What is gonorrhea?
A bacterium called Neisseria gonorrhoeae is the prevalent sexually transmitted infection (STI) known as gonorrhoea (N. gonorrhoeae). Additionally, it goes by the names “the clap” and “drip.” Semen and vaginal fluid are two sexual fluids that can spread gonorrhoea. Intercourse, anal sex, oral sex, and sharing sex toys with an infected person are all ways to contract gonorrhoea.
Gonorrhea frequently has no symptoms. This makes it simple to unintentionally infect your companions. You can lower your risk of infection by getting tested periodically, as advised by your healthcare professional, and using safer sex techniques.
How is gonorrhea transmitted?
Having vaginal, anal, or oral intercourse can result in gonorrhoea transmission or infection. When having intercourse, using a condom or another barrier device can significantly reduce your risk of developing or spreading STIs like gonorrhoea.
Just bear in mind that, especially if you misuse these barrier measures, they may not always entirely reduce your risk. Here’s how to properly use barrier devices and condoms.
According to some data, French kissing, or kissing with the tongue, may also be a means of transmission for oral gonorrhoea. To fully grasp the potential risk of transmission, more research is necessary.
You are more likely to get gonorrhoea again if you have once had it. Gonorrhea left untreated can raise your chance of acquiring more STIs. During delivery, gonorrhoea can potentially be passed from the mother to the child.
Symptoms of Gonorrhea
Many gonorrhoea sufferers show no signs of the disease. People who do frequently have a burning feeling while urinating.
Additionally, a man with a penis might see:
- discharge that is white, green, or yellow.
- swelling or discomfort in the testicles
- Foreskin irritation or edoema
- Increased vaginal discharge and bleeding between periods are possible in vaginal patients.
If someone has anal sex, they may also experience rectal problems. These may consist of:
- scratching at the anus
- Having bowel motions hurt
Oral intercourse can induce gonorrhoea, which can be found in the throat but may not show any symptoms. Because gonorrhoea is a bacterial illness, conjunctivitis, a common eye condition, could result from semen or vaginal fluid containing the bacterium.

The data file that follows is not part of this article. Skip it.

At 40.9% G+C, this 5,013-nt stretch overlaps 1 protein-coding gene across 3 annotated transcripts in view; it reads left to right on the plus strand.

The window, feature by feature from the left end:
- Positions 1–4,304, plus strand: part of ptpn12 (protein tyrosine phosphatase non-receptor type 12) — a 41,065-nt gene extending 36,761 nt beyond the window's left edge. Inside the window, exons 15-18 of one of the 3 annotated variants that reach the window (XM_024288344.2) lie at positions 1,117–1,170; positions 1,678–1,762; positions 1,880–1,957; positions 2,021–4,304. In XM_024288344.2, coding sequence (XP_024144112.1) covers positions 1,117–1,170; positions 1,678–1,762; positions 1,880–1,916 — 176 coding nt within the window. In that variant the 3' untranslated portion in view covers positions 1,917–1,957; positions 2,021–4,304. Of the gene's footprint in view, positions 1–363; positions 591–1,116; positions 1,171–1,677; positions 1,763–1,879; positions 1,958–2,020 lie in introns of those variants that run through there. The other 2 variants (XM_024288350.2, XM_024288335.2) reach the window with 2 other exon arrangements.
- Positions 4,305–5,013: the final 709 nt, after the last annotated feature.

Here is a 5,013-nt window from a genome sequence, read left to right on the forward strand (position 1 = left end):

What causes gonorrhea?
When the gonorrhea-causing bacteria (N. gonorrhoeae) enters your body through sexual fluids like semen or vaginal fluid—often through unprotected sex—you get an illness. Your mouth, vagina, penis, or anus are all possible entry points for the germs. To transfer the bacterium, neither you nor your partner need to ejaculate (cum). Sharing sex accessories that haven’t been cleaned or wrapped with a fresh condom can potentially spread gonorrhoea.
The cervix is the most typical site of infection in those who are born with the gender given to them. Your uterus and vagina are connected by a passageway called the cervix.
Infection commonly begins in the urethra, the tube through which urine leaves the body, in those who were born with the gender ascribed to them as male.
Who gets gonorrhea?
Gonorrhea can be contracted by sexually active individuals of any age or sex and passed on to partners. When you give birth, you could infect your child.
You’re more likely to contract an infection if you:
- are under 25.
- have a STI history.
- Never use dental dams or condoms every time you have intercourse.
- are engaging in sexual activity with one or more partners who have not had gonorrhoea tested.
- Are a man or woman with a penis who engages in sexual activity with other men or women with penises (MSM).
Complications of gonorrhea
You are more likely to have long-term gonorrhea-related issues if you have a vagina.
Gonorrhea and chlamydia are two STIs that can spread into the reproductive system and harm the uterus, fallopian tubes, and ovaries if left untreated. This may result in pelvic inflammatory disease, a disorder (PID). PID can harm the reproductive organs and result in excruciating, ongoing agony.
Another potential problem is fallopian tube blockage or scarring, which can:
- make getting pregnant more challenging
- cause ectopic pregnancy, which occurs when an egg that has been fertilised implants outside the uterus.
During delivery, gonorrhoea can potentially spread to a newborn child. Gonorrhea, if left untreated, can result in: if you have a penis.
- Urinary tract scarring
- a distressing penile abscess that could have an impact on your fertility
- Inflammation of the semen-carrying tubes close to your testicles is known as epididymitis.
- Untreated infections can also enter your bloodstream, where they might result in uncommon but severe side effects like arthritis and heart valve damage.
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